Shillong, Aug 14: Chief Minister Conrad Sangma has said the HNLC has failed to submit a fresh letter without any conditions for peace talks with the government.
Speaking to reporters, on Friday, Sangma said the government had received a letter from the HNLC on January 16, this year expressing its willingness to come forward for peace talks.
“After the letter was received, we have discussed multiple times within the Meghalaya government about the letter. Without naming individuals, even in the government of India level two discussions took place at the official level regarding the letter that was sent by the HNLC,” he said.
The chief minister, however, said the Centre had pointed out that some of the conditions put forth by the HNLC were not acceptable and therefore, they must submit another letter “without those conditions”.
The conditions referred to in the letter of the HNLC were related to the standstill agreement and the Instrument of Accession.
“So these two conditions should not be there and this has been communicated to them and after the communication we were told they would submit a letter without those conditions and remove all those conditions and move in the line we have prescribed that it should be within the constitutional framework and without any conditions besides shunning of violence,” he said.
“However, in the meantime, that letter did not come and the different incidents had taken place in Jaintia Hills. Therefore at one side we were receiving this communication but at one side the violence was continuing in Jaintia Hills so therefore, it was not clear as to what really was the intention at that point in time,” he said.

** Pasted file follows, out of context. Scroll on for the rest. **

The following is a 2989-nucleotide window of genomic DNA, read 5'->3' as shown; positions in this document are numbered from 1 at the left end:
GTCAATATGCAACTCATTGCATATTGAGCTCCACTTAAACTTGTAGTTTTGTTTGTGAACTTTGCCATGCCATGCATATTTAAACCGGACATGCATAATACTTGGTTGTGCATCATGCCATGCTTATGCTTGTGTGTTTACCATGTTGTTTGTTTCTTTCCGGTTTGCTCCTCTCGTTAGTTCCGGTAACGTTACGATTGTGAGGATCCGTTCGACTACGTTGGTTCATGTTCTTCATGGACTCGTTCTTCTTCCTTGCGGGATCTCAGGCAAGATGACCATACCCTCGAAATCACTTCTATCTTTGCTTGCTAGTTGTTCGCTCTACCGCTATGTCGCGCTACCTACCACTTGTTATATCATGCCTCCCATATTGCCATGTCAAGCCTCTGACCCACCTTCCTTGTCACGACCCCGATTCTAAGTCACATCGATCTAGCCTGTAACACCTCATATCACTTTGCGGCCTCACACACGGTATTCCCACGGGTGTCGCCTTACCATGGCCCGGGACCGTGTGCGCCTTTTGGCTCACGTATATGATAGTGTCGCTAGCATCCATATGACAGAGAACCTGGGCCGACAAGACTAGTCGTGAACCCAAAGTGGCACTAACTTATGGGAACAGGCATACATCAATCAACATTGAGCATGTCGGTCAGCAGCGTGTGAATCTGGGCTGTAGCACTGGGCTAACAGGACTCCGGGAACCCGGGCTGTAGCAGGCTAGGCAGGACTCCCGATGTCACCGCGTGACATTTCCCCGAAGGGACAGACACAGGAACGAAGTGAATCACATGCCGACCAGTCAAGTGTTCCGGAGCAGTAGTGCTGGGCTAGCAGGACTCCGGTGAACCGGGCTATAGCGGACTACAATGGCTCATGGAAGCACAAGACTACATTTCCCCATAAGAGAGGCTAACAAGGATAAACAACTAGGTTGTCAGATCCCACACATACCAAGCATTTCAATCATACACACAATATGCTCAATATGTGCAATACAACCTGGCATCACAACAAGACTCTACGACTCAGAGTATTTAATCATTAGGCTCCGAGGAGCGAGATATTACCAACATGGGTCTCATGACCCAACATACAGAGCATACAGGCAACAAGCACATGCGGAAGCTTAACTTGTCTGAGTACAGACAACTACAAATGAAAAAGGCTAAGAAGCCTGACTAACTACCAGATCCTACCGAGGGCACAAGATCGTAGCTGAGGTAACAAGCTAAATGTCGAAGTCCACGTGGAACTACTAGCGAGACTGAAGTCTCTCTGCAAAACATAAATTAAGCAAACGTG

When asked if the letter was delivered to the government by the slain ex-HNLC general secretary Cherishtarfield Thangkhiew, the chief minister, however said, “Without going to details of the individuals, there were channels that were there, this information was coming in and we were being told that a new letter will come with another appeal without other terms and condition as I said that letter never came.”
The chief minister said from the day one, the Meghalaya government also wanted peace and was open to talks with any organisation.
“But we have always maintained that it must be within the constitutional framework of the country, they must shun violence and it must be unconditional talks. One cannot come forward with conditions to the talks. When we talk we can discuss things but before you come to the talks itself you come with conditions then that is something not acceptable. So we are agreeable but as I said must shun violence, must come without conditions and must be within the framework of the constitution of the country. That was our stand and it is still our stand right now also,” he said.